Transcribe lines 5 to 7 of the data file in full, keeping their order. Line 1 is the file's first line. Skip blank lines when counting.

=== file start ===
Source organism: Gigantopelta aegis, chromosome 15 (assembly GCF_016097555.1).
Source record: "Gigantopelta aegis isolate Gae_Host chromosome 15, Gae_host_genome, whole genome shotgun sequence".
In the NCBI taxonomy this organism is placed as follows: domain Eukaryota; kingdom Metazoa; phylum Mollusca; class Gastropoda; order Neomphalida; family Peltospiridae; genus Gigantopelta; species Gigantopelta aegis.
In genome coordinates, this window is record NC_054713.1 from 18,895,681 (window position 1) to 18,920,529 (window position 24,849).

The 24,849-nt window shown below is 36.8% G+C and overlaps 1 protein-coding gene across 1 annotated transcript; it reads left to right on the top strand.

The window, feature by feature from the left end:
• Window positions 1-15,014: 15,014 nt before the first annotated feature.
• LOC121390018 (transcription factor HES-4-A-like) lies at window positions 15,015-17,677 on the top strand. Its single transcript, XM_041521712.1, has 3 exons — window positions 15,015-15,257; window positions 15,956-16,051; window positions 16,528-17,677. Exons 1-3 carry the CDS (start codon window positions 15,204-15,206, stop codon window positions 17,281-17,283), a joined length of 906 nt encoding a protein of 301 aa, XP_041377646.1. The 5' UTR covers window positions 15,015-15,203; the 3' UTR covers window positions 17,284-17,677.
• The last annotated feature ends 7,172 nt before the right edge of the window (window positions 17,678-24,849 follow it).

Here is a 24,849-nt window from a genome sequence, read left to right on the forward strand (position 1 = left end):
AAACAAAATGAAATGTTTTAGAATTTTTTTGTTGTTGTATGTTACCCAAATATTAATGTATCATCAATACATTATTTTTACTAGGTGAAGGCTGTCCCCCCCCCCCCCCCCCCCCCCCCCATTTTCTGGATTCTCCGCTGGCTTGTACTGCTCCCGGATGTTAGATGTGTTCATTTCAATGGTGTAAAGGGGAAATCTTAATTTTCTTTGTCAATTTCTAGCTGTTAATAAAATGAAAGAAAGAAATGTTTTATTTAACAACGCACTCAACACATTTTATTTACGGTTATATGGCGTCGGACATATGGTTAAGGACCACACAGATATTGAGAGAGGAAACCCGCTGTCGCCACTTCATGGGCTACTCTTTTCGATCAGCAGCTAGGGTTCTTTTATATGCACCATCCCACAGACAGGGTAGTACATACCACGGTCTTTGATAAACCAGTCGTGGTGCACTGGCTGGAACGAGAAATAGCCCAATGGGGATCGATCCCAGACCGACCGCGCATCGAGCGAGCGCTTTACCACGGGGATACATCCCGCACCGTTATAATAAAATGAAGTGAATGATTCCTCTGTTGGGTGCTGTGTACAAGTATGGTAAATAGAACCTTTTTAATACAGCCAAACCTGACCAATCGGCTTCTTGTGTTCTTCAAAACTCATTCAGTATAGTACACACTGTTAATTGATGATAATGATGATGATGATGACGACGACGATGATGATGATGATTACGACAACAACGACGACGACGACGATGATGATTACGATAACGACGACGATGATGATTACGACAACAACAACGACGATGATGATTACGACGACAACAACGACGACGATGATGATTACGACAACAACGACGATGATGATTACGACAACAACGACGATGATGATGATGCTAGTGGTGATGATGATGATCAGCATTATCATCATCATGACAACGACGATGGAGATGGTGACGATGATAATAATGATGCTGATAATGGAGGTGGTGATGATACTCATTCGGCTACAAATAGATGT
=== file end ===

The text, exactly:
The 24,849-nt window shown below is 36.8% G+C and overlaps 1 protein-coding gene across 1 annotated transcript; it reads left to right on the top strand.

The window, feature by feature from the left end:
• Window positions 1-15,014: 15,014 nt before the first annotated feature.